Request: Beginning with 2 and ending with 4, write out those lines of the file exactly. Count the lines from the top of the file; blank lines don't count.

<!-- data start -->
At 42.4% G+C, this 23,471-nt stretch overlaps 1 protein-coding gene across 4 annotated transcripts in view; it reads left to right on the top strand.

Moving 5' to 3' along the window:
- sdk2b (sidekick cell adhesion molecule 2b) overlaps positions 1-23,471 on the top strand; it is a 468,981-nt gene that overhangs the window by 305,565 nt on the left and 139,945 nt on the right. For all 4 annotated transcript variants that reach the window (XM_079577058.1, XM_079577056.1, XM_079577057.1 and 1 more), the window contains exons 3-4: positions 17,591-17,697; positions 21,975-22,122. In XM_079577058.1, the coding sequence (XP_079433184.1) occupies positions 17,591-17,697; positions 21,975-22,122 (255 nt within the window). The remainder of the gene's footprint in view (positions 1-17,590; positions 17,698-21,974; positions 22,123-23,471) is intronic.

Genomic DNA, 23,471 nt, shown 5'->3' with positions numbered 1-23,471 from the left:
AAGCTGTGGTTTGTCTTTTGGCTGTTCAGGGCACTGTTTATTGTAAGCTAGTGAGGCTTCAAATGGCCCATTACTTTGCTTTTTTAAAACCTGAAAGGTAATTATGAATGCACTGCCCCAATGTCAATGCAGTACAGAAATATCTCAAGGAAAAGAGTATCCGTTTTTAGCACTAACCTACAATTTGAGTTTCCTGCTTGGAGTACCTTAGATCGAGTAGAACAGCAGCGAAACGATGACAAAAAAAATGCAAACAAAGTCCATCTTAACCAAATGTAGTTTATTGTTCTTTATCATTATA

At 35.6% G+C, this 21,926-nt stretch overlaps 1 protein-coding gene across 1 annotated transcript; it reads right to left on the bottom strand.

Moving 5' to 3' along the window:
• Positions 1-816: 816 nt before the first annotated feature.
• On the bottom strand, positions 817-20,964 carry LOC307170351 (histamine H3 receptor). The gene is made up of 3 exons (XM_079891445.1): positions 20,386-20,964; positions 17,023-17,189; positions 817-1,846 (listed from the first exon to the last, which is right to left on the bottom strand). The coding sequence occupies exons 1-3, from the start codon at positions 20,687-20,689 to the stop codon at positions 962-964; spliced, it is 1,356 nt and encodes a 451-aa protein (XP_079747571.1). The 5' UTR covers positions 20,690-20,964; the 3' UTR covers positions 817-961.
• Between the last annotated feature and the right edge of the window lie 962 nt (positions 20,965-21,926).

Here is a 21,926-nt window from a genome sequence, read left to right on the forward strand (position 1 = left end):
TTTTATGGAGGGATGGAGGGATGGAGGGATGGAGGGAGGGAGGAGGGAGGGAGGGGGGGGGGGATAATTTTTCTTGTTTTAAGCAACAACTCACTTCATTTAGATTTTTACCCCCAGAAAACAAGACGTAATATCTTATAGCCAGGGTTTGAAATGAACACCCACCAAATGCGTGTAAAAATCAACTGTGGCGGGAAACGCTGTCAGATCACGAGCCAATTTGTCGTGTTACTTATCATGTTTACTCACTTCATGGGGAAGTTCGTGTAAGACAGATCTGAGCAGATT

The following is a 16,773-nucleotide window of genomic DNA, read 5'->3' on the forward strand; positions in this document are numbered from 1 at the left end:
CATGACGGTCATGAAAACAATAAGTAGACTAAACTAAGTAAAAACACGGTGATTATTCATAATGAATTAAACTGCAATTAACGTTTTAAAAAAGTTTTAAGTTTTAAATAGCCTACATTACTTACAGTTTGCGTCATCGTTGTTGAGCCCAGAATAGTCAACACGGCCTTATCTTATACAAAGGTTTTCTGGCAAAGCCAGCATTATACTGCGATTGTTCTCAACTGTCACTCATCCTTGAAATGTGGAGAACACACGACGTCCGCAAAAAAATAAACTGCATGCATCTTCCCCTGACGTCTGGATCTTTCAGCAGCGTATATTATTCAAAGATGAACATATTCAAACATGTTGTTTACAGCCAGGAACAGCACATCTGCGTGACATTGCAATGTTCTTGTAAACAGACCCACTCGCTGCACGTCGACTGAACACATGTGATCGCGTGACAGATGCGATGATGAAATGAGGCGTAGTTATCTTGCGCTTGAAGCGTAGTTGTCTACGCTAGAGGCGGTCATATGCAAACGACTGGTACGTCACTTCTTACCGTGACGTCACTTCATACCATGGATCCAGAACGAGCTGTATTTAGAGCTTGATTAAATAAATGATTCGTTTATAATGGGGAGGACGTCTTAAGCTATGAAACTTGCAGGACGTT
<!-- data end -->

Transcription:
Moving 5' to 3' along the window:
- sdk2b (sidekick cell adhesion molecule 2b) overlaps positions 1-23,471 on the top strand; it is a 468,981-nt gene that overhangs the window by 305,565 nt on the left and 139,945 nt on the right. For all 4 annotated transcript variants that reach the window (XM_079577058.1, XM_079577056.1, XM_079577057.1 and 1 more), the window contains exons 3-4: positions 17,591-17,697; positions 21,975-22,122. In XM_079577058.1, the coding sequence (XP_079433184.1) occupies positions 17,591-17,697; positions 21,975-22,122 (255 nt within the window). The remainder of the gene's footprint in view (positions 1-17,590; positions 17,698-21,974; positions 22,123-23,471) is intronic.

Genomic DNA, 23,471 nt, shown 5'->3' with positions numbered 1-23,471 from the left: